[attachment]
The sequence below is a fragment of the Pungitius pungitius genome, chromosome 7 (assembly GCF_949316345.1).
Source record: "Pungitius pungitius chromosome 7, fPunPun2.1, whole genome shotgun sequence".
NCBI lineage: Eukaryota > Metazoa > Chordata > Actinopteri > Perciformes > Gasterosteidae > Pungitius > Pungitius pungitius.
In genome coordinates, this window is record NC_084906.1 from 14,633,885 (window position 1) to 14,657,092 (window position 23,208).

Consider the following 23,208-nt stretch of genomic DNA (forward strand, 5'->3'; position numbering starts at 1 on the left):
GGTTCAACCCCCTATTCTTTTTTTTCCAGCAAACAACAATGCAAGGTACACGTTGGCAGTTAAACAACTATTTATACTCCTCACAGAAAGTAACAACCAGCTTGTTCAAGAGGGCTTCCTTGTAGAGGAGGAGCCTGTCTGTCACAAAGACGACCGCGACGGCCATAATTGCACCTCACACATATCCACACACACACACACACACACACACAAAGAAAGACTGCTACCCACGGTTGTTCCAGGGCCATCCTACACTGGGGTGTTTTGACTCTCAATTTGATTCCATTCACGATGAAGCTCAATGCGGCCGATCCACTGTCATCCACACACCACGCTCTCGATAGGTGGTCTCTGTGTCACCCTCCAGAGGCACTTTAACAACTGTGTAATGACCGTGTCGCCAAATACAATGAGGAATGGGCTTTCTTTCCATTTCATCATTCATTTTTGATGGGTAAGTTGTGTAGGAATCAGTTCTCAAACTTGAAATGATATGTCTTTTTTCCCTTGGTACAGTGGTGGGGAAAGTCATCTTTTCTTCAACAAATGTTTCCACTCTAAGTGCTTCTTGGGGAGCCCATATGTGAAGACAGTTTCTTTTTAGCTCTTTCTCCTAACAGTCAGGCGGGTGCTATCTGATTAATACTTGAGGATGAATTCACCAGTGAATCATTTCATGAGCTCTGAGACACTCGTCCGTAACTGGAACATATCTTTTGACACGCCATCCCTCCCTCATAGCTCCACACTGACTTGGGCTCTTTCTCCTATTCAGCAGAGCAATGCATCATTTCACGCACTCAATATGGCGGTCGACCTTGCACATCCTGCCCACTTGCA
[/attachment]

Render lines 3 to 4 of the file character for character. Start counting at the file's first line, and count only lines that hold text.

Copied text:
NCBI lineage: Eukaryota > Metazoa > Chordata > Actinopteri > Perciformes > Gasterosteidae > Pungitius > Pungitius pungitius.
In genome coordinates, this window is record NC_084906.1 from 14,633,885 (window position 1) to 14,657,092 (window position 23,208).